How to get your Pi to go

Optional Add-ons

Pi2Go-Lite currently has two optional extras that further add to its already impressive repertoire. The first is a cleverly designed Pan & Tilt kit designed specifically to work with the Raspberry Pi camera module. It comes with everything you need, including a longer camera cable, all the screws and pillars, and servomotors (Pi2Go-Lite can control servos with two on-board connectors). With the kit, you can create three types of camera mount: a simple fixed design (so the camera simply faces the front), a single-servo left- and right-panning mount, or a full pan and tilt mount (allowing the camera to move up and down, left and right), which would be great for following objects or remotely controlling the camera to look around a new environment. Not bad for £12 and probably a worthy investment, even if you don't have a Pi2Go.

The second optional extra is a wheel encoder kit, which plays on the fact that no two DC motors, regardless of how accurate or well made they are, will run at exactly the same speed. This ultimately means that your robot wants to turn in a big circle, no matter how carefully you select your motors. Not only is this annoying, but it will also play havoc with scripts that rely on the robot having a rough idea how far it's travelled and in what direction.

Using two more IR reflectance sensors and alternating black and white striped disks that attach to the inside of the Pi2Go's wheels, 4tronix has an affordable (<£4) encoder system for Pi2Go-Lite that lets you measure exactly how many revolutions each wheel has made so you can make exacting maneuvers without worrying about the robot drifting off course.

Controlling Pi2Go-Lite with Python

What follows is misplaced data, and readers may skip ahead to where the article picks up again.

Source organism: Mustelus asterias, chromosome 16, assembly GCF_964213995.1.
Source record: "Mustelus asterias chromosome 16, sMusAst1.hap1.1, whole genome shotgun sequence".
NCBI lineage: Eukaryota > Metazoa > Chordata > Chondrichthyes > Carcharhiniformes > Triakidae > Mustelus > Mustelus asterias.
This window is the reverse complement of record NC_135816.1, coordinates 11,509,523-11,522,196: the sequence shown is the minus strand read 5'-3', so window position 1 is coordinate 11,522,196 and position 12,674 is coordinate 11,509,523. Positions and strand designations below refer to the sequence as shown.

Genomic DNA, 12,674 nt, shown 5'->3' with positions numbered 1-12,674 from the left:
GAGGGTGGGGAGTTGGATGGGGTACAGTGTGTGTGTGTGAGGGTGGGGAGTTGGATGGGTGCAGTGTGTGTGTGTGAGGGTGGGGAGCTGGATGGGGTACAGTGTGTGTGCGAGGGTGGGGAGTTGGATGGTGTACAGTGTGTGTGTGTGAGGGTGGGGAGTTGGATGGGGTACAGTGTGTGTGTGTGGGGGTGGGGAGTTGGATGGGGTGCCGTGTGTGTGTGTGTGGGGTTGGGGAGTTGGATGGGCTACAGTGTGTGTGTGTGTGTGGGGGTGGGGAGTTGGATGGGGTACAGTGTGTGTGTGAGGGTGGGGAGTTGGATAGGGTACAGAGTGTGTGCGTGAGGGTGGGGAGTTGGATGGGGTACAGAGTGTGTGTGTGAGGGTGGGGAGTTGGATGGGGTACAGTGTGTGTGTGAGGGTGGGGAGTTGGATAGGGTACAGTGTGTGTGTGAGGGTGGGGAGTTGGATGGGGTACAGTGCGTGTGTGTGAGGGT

Like most Raspberry Pi peripherals, the preferred method of coding Pi2Go-Lite is Python, and the kit comes with a Python library and examples [4] designed to give you access to all of its functionality with easy-to-use methods.

To initialise the Pi2Go-Lite you simply add pi2go.init() to the top of your script, and when you want to close everything down at the end, you simply call pi2go.cleanup() at the end.

The motor functions are very simple and can be controlled by calling pi2go.forward(speed), where speed is an integer from 0 to 100. You can replace forward with reverse or spinLeft and spinRight. You can also control wheels individually, make sweeping turns by controlling the speed of both motors from the same function call, and more.

Sensors are equally easy to control. For example, in my line-following robot code (Listing 1), I've used the downward-facing infrared reflectance sensors to see if the robot is following a black line (usually made from duct tape or something similar) by calling irLeftLine() or irRightLine().

Listing 1

Line-Following Robot Python Script

01 #!/usr/bin/python
03 import sys, time
04 import pi2go
06 pi2go.init()
08 slowspeed = 20
09 fastspeed = 100
11 lastleft = 0
12 lastright = 0
14 # Let's get going
15 pi2go.forward(fastspeed)
17 # main loop
18 try:
19   while True:
20     left = pi2go.irLeftLine()
21     right = pi2go.irRightLine()
22     if left==0 and right==0:
23       pi2go.stop()
24     if left == 0 and lastleft == 1:
25       pi2go.turnForward(slowspeed,fastspeed)
26       pi2go.setAllLEDs(0, 4095, 4095)
27     elif right == 0 and lastright == 1:
28       pi2go.turnForward(fastspeed,slowspeed)
29       pi2go.setAllLEDs(4095, 0, 4095)
30     lastleft = left
31     lastright = right
32     time.sleep(0.01)
34 except KeyboardInterrupt:
35        pi2go.setAllLEDs(0, 0, 0)
36        pi2go.cleanup()
37        sys.exit()

Similar function calls are available for the IR sensors on the front of the robot to see if Pi2Go-Lite is in danger of bumping into anything as it ambles around a room. Testing the state of these sensors is as easy as calling pi2go.irAll(), which returns True if either sensor has been triggered. Of course, you really need to know which sensor has been triggered, so you can call irLeft() or irRight in your script to test them.

These examples only scratch the surface of what the Pi2Go-Lite's excellent Python library can do. With it, you can also control servos, take charge of the momentary button switch, and change the brightness of the various LEDs dotted around the chassis.

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